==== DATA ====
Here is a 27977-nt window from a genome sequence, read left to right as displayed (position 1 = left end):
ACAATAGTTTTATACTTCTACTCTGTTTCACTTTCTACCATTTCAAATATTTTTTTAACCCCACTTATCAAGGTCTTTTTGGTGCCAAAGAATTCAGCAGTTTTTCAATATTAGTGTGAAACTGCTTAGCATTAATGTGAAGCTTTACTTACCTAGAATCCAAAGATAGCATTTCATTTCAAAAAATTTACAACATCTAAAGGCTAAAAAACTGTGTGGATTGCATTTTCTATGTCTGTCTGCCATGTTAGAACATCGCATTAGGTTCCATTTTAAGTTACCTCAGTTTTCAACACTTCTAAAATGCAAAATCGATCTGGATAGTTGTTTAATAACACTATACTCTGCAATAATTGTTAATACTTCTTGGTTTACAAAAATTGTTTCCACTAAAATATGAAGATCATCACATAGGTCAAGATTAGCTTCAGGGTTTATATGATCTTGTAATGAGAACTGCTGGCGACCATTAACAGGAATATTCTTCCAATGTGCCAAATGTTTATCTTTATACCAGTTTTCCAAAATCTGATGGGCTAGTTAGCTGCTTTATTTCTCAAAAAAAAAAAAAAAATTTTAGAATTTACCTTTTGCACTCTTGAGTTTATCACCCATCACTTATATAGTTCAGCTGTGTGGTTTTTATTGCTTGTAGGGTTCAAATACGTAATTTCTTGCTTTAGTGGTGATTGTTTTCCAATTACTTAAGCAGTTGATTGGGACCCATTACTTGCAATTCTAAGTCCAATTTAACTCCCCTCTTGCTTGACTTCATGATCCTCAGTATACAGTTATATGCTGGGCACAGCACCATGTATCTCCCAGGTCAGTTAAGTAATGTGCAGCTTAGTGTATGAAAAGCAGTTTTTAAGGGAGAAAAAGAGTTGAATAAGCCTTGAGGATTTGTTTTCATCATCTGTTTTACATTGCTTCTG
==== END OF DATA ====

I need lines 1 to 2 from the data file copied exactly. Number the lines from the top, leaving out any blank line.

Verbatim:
Here is a 27977-nt window from a genome sequence, read left to right as displayed (position 1 = left end):
ACAATAGTTTTATACTTCTACTCTGTTTCACTTTCTACCATTTCAAATATTTTTTTAACCCCACTTATCAAGGTCTTTTTGGTGCCAAAGAATTCAGCAGTTTTTCAATATTAGTGTGAAACTGCTTAGCATTAATGTGAAGCTTTACTTACCTAGAATCCAAAGATAGCATTTCATTTCAAAAAATTTACAACATCTAAAGGCTAAAAAACTGTGTGGATTGCATTTTCTATGTCTGTCTGCCATGTTAGAACATCGCATTAGGTTCCATTTTAAGTTACCTCAGTTTTCAACACTTCTAAAATGCAAAATCGATCTGGATAGTTGTTTAATAACACTATACTCTGCAATAATTGTTAATACTTCTTGGTTTACAAAAATTGTTTCCACTAAAATATGAAGATCATCACATAGGTCAAGATTAGCTTCAGGGTTTATATGATCTTGTAATGAGAACTGCTGGCGACCATTAACAGGAATATTCTTCCAATGTGCCAAATGTTTATCTTTATACCAGTTTTCCAAAATCTGATGGGCTAGTTAGCTGCTTTATTTCTCAAAAAAAAAAAAAAAATTTTAGAATTTACCTTTTGCACTCTTGAGTTTATCACCCATCACTTATATAGTTCAGCTGTGTGGTTTTTATTGCTTGTAGGGTTCAAATACGTAATTTCTTGCTTTAGTGGTGATTGTTTTCCAATTACTTAAGCAGTTGATTGGGACCCATTACTTGCAATTCTAAGTCCAATTTAACTCCCCTCTTGCTTGACTTCATGATCCTCAGTATACAGTTATATGCTGGGCACAGCACCATGTATCTCCCAGGTCAGTTAAGTAATGTGCAGCTTAGTGTATGAAAAGCAGTTTTTAAGGGAGAAAAAGAGTTGAATAAGCCTTGAGGATTTGTTTTCATCATCTGTTTTACATTGCTTCTG